Part 2: Canine Diabetes

In Part One of our dog diabetes mini-series, we talked about what dog diabetes is, its two different types, symptoms, and diagnosis. In this Part Two of the series, the Felcana veterinary team will be covering how dog diabetes is treated as well as its management and prevention.

The goal in managing dog diabetes is to keep blood glucose (i.e. blood sugar) levels close to normal, avoiding spikes and drops, and to reduce or eliminate signs of diabetes (e.g. excessive thirst and urination). Although diabetes in dogs cannot be cured yet, the condition can be successfully managed with appropriate changes to diet and lifestyle and in some situations insulin injections. In other words, it means your dog can still lead a happy, heathy, and active life – which in fact, most diagnosed diabetic dogs do!

Medical Treatment

Each dog diagnosed with diabetes will respond differently to treatment and thus therapy must be tailored to individual dog, very much like us humans. Treatment for diabetes in dogs is based on two main factors:

  1. How severe the symptoms and lab works are
  2. Whether there are any other health issues that could complicate the disease and/or the therapy

Some dogs may be seriously ill when first diagnosed and will require intensive care and hospitalisation for several days to regulate their blood sugars. On the other hand, dogs that are more stable upon diagnosis may respond to oral medications or a high-fibre diet.

Insulin therapy

In some situations, dogs may require insulin injections to maintain their glucose levels within the normal ranges. A complete discussion of insulin therapy for dogs is beyond scope, but here are a few key points to know.

Just like with humans, insulin is injected under the dog’s skin – usually twice a day, after meals, about 12 hours apart. There are many different types of insulin; your vet will decide on the most appropriate insulin type and dosage for your dog. However, bear in mind that it may take time to establish the correct regime.

The thought of giving your dog needle injections might sound daunting at first – it’s perfectly normal. But you’ll be glad to hear that it’s easier than you think and almost all owners are capable of properly administering insulin to their dogs. Insulin needs to be stored in the fridge. Mix the solution gently before administration by carefully rolling the vial back and forth between the palms. WebMD has a more in-depth step-by-step guide with some tips. Or alternatively if you’re more of a visual person, you might find this video by VCA Animal Hospitals easier. It’s important to properly dispose the used syringes and needles – don’t throw them into the rubbish! Your vet should help you set up proper arrangements and waste bins for sharp disposals.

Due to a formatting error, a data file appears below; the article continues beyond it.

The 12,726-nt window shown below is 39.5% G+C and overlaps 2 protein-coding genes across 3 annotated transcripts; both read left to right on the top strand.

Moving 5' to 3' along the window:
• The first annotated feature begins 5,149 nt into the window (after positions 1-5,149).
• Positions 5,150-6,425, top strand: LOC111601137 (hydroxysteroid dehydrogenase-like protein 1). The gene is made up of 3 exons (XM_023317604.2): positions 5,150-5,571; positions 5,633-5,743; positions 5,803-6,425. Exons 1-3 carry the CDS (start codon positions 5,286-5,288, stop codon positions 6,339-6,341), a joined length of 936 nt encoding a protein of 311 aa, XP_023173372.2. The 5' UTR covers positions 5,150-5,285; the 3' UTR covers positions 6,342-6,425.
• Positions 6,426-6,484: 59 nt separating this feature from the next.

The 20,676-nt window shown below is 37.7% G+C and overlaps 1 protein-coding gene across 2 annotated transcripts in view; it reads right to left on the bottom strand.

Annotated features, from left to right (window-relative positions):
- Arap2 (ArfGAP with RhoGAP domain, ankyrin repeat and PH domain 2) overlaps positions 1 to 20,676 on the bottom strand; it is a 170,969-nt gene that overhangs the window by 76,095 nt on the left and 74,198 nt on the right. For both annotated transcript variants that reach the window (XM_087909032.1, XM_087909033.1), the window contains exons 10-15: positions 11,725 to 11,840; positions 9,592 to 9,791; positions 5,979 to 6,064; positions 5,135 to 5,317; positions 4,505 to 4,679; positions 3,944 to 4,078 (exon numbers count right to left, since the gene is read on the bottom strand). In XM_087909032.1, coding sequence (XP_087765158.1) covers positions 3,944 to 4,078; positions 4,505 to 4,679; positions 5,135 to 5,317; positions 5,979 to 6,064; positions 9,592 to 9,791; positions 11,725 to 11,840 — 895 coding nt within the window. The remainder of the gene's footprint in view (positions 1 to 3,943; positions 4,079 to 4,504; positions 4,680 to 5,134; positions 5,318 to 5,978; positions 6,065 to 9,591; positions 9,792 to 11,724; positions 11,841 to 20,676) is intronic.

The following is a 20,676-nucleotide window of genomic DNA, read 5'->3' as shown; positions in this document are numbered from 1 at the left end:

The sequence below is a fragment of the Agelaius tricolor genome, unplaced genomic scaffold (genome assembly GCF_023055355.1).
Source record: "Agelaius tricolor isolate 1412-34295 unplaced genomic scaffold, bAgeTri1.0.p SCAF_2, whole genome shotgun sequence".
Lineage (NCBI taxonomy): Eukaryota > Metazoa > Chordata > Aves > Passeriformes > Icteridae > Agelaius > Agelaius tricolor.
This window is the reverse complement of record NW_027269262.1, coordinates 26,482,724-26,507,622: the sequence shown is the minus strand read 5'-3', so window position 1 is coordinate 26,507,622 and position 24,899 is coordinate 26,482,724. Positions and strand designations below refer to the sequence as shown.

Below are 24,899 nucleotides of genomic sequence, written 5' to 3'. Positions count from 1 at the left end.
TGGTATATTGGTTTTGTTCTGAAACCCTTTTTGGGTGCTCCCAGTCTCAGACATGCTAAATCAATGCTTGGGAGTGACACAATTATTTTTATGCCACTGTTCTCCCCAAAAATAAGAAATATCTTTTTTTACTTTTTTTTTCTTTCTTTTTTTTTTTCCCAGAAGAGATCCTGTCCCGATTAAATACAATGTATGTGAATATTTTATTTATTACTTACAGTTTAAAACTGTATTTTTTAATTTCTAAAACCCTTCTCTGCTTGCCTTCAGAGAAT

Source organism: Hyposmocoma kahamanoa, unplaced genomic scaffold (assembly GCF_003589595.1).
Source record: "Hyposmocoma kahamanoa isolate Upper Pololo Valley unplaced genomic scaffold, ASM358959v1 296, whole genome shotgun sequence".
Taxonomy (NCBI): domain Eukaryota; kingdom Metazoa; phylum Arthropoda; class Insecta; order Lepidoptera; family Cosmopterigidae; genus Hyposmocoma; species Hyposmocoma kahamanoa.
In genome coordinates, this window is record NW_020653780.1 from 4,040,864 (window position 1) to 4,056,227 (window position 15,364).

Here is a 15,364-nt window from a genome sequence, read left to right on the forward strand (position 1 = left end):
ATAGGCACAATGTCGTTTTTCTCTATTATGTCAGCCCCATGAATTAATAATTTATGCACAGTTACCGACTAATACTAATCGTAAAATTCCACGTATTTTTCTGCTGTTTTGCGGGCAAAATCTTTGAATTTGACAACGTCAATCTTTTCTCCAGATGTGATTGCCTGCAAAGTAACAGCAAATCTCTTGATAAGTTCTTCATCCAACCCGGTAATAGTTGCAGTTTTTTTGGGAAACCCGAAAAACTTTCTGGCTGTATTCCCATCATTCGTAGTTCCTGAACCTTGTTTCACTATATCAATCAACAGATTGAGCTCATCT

It’s important to always give your dog their insulin at the same time everyday and feed them regular meals along with their medication. This will make sure their blood sugar levels are in line with their insulin levels and thus reduce the chances of their sugar levels swing either too high or too low. Together with your vet, you can create a feeding schedule around your pet’s medication time. You can refer to Felcana’s previous post on creating a balanced dog diet for some tips. Remember, don’t feed your diabetic dog with treats that are high in sugar!


As with humans, checking blood sugar levels regularly is critical to monitoring and treating diabetes. Your vet will work with you and help you set up a schedule for checking your dog’s blood sugar. Testing also lets you know how well the current treatment programme is working.

There are many non-medical interventions that form part of a diabetic dog’s management and should be implemented alongside their insulin therapy:

  • Exercise. This not only has a positive effect in terms of your dog’s weight loss, it also helps lower their blood glucose levels. Consistency is key – long or vigorous exercise sessions can cause blood sugar levels to drop dangerously low.